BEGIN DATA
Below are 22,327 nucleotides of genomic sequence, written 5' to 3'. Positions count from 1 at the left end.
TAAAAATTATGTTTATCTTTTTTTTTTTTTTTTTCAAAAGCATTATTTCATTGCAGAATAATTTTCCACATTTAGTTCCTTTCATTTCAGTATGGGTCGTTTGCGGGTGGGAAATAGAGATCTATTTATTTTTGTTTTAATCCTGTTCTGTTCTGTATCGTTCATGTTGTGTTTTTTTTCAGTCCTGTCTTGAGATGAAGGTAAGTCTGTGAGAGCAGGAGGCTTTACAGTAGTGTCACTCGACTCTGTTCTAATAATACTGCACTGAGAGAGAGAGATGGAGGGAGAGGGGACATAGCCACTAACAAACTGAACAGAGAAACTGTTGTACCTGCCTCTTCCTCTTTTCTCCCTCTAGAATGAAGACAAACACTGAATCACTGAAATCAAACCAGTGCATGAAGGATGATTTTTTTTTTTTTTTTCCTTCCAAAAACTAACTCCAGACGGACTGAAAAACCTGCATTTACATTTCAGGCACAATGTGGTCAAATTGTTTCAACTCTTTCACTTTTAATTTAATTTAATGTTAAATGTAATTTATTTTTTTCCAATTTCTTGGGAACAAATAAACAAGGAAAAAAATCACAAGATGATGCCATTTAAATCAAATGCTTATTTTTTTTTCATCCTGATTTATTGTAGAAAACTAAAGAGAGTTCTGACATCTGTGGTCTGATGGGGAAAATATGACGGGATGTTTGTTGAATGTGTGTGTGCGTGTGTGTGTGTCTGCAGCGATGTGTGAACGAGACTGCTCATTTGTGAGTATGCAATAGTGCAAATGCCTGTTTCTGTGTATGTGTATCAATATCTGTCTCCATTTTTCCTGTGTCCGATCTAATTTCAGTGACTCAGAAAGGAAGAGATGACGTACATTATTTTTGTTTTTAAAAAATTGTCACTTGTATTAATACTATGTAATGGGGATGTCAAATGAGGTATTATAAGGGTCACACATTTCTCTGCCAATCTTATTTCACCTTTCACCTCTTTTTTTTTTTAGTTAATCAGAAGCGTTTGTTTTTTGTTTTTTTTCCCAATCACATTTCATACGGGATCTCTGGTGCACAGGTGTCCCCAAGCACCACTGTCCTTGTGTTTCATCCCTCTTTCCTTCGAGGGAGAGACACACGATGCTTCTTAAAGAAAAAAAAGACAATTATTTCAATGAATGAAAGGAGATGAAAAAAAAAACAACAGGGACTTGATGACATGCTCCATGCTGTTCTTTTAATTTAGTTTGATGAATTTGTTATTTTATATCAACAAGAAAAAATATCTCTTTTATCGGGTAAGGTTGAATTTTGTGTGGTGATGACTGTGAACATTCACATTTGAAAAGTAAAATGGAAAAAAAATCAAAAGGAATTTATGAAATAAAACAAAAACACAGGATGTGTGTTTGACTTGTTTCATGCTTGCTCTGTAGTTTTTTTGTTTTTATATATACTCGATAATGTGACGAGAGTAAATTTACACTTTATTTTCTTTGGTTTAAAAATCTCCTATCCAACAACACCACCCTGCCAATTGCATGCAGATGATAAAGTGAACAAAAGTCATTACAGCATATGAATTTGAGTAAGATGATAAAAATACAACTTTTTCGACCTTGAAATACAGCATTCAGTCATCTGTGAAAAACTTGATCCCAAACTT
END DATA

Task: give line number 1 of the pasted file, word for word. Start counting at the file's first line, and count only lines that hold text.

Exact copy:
Below are 22,327 nucleotides of genomic sequence, written 5' to 3'. Positions count from 1 at the left end.